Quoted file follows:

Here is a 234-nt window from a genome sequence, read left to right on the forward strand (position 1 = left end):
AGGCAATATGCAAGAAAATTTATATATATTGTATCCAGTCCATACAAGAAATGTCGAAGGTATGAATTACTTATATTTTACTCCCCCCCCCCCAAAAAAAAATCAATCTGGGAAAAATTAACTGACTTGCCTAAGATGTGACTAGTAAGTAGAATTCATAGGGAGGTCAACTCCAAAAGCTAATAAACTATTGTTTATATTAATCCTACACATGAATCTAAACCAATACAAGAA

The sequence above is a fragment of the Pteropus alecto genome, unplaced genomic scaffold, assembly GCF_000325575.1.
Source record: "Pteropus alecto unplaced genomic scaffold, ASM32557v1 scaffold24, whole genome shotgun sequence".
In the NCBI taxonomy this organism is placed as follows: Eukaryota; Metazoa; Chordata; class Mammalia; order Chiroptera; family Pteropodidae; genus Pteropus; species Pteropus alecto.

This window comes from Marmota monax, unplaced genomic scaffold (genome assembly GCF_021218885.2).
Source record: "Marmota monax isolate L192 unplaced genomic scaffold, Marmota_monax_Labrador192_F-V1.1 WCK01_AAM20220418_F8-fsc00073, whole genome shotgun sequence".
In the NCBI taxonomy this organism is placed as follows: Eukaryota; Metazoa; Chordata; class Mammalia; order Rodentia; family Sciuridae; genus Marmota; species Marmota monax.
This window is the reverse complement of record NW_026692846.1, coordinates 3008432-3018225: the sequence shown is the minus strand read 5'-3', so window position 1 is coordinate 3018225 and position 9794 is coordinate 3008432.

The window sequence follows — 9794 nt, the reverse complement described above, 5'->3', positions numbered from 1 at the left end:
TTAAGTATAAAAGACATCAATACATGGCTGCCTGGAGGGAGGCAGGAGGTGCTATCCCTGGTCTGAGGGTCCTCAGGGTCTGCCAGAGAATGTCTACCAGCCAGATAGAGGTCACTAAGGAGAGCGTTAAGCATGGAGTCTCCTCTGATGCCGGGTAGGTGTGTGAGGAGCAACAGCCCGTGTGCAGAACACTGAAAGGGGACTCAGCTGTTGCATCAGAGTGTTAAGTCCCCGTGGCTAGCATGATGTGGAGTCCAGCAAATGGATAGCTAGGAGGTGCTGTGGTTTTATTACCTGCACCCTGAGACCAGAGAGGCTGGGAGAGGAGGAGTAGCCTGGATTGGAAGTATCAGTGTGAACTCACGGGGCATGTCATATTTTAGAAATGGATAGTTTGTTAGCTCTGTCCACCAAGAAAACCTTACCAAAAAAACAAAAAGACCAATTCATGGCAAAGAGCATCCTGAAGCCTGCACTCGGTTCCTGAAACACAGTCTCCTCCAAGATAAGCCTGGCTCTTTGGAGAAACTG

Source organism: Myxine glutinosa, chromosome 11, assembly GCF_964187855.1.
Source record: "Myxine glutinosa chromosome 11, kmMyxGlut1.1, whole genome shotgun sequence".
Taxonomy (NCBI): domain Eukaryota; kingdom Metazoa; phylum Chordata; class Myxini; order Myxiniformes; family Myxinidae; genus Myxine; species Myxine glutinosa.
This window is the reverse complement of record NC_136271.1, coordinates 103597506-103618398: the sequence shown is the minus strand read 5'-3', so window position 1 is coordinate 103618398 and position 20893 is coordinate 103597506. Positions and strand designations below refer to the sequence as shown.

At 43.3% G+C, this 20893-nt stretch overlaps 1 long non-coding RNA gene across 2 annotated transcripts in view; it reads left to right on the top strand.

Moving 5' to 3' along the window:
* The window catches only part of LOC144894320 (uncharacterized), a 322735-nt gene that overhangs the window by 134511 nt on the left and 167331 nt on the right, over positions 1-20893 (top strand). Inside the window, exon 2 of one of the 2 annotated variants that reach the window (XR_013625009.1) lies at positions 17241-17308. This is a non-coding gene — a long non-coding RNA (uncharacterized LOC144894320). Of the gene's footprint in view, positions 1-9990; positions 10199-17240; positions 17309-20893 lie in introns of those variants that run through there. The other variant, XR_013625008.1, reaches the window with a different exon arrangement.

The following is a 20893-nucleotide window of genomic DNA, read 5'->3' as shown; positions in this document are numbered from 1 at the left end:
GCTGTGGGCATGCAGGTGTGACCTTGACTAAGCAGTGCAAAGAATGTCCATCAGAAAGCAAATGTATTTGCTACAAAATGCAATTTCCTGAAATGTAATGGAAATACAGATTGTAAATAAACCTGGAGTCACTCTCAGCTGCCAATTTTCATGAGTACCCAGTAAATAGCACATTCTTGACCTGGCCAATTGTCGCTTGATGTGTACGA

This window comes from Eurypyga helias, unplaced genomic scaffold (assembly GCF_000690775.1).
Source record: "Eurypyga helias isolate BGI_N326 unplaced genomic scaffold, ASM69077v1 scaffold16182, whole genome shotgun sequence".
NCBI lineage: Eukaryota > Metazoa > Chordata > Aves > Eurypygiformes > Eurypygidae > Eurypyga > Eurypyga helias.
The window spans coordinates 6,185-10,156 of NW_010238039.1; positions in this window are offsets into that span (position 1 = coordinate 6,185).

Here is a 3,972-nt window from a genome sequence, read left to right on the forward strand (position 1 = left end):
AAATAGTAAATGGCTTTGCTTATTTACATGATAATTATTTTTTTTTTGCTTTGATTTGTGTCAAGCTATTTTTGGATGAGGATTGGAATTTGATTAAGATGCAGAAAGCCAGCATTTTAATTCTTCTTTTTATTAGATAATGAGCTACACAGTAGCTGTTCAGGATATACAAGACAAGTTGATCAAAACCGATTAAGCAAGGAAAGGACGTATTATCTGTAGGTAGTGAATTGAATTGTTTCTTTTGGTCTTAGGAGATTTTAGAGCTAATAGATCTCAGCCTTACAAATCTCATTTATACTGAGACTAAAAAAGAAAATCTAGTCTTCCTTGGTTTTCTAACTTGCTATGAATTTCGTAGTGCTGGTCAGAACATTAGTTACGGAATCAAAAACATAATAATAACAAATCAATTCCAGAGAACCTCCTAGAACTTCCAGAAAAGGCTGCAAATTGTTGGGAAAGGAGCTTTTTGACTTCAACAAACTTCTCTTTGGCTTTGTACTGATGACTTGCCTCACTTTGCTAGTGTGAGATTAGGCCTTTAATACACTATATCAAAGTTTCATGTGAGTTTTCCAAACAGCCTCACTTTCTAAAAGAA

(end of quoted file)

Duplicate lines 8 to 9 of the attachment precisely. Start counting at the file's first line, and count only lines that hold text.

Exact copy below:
In the NCBI taxonomy this organism is placed as follows: Eukaryota; Metazoa; Chordata; class Mammalia; order Rodentia; family Sciuridae; genus Marmota; species Marmota monax.
This window is the reverse complement of record NW_026692846.1, coordinates 3008432-3018225: the sequence shown is the minus strand read 5'-3', so window position 1 is coordinate 3018225 and position 9794 is coordinate 3008432.